Comoros floats off the east coast of Southern Africa, squeezed between Mozambique and Madagascar. It’s actually made up of four main islands – Grande Comore, Moheli, Anjouan and Mayotte – along with a handful of inhabited smaller islands. The archipelago is Africa’s third-smallest country by area and the fourth-smallest by population. But while it might be diminutive in size, it still has plenty to say for itself. From one of the world’s most active volcanoes to most of the world’s ylang-ylang, here are a few interesting facts about Comoros that should help you fill in the gaps.
Interesting facts about Comoros
1. Comoros is the world’s largest producer of ylang-ylang
Comoros is nicknamed the “Perfume Isles” due to the abundance of ylang-ylang produced in the country. Around 80% of the world’s ylang-ylang flowers can be found in Comoros. The plant is a key ingredient in most perfumes; Coco Chanel famously developed Chanel No.5 using around 10% ylang-ylang and it’s been a firm favourite with consumers ever since.
Sadly, due to deforestation, the industry is under threat today.
2. Comoros is one of the least-visited countries in the world
According to the UN World Tourism Organization (UNWTO), Comoros is one of the world’s least popular destinations among tourists with just 28,000 tourists per year.
The country also has one of the smallest populations in the world at 850,000. However, it’s also one of the most densely populated places in the world, since the country only stretches across 719 sq mi (1,861 km²).
3. Comoros is home to one of the most active volcanoes in the world
Most other island nations are relatively flat, but Comoros is a volcanic island chain. Mount Karthala, its highest peak, soars 2,361 m (7,746 ft) high. It most recently erupted in 2007, making it one of the world’s most active volcanoes. In fact, eruptions occur around every 11 years, though rarely causing significant damage.
4. The closest neighbouring country to Comoros is… France
Comoros share maritime borders with Madagascar, Tanzania and Mozambique but when it comes to landmass, France is (technically) its closest neighbour. Mayotte is an overseas department, region and single territorial collectivity of France. Stretching across 144 sq mi (374 km²) with a population of 299,348 people, the island enjoys the same status as the departments of Metropolitan France. It is the outermost region of the EU and part of the Eurozone too.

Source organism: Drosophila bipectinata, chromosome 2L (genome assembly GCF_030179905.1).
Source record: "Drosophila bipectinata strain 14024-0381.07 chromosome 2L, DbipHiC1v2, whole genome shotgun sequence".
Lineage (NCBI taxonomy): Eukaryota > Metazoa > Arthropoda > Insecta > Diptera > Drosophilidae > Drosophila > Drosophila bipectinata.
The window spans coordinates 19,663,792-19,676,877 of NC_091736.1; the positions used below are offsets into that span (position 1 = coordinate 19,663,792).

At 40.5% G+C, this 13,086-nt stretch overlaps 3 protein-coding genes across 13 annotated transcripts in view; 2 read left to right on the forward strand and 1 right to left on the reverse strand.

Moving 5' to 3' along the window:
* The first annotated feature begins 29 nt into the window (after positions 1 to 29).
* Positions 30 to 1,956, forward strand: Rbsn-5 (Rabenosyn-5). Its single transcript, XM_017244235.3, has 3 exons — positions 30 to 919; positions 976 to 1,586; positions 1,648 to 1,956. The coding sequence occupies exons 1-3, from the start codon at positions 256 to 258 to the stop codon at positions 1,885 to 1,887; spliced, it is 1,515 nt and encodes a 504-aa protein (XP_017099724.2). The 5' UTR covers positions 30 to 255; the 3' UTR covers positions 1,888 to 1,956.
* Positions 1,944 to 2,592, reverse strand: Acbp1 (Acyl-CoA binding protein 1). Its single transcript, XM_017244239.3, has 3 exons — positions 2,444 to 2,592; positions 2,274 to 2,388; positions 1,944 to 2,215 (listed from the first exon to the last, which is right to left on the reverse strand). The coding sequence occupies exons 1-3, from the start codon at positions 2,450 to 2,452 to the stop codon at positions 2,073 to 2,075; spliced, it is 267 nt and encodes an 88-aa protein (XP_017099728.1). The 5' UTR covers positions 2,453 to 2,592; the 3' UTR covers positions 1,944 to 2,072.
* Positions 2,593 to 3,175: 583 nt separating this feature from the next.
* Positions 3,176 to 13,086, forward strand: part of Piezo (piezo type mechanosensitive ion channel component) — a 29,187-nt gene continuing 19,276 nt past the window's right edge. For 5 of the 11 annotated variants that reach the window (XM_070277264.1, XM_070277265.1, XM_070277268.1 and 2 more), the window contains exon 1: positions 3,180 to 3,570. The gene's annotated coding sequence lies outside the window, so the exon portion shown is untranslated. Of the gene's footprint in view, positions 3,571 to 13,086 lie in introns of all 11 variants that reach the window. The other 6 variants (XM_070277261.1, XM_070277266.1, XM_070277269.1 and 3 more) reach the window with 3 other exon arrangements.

5. Comoros averages one coup every two years
Since Comoros gained independence in 1974, there have been over 20 coups d’etat or attempted coups. That’s roughly one every two years. Currently, the former coup leader Azali Assoumani is president. The presidency of the Union rotates between three islands.
6. There’s big money in weddings in Comoros
There are two kinds of wedding in Comoros: the Petit Marriage (small wedding) and the Grand Marriage (grand wedding). The Petit Marriage is a typical Muslim wedding. Then, around 10-20 years later, the couple will celebrate the Grand Marriage. The event typically takes place between July and September and lasts for up to a couple of weeks. Traditionally, the wedding should cost over $1,000 but many weddings cost up to $20,000.
According to tradition, the bride prepares the groom’s attire for the grand marriage but if he has multiple wives, each of them must prepare an outfit. Djaliko Day marks the end of the first week of celebrations when the groom and bride visit each other’s families and donate money to local projects. After the wedding, the groom traditionally moves to the bride’s house.
7. Comoros is a haven for wildlife-watchers
Comoros might be small, but it packs a punch when it comes to wildlife. It’s home to over 500 endemic plant species, 21 endemic species of bird and nine endemic reptile species. Anjoyan and Mohéli are the only place in the world where you can see endangered Livingstone Fruit Bats too. These majestic creatures have a wingspan stretching 1.5 metres (4.9 feet) and live up in the mountains. Mohéli is also an important turtle nesting site.
Mohéli National Park opened in 2001 and, until recently, it was the archipelago’s only protected parklands. The area encompasses several marine reserves, which village communities co-manage. This year, the island nation plans to dramatically expand its protected area network by installing new parklands on Ngazidja (or Grande Comore), Ndzuani (or Anjouan) and another parkland on Mohéli.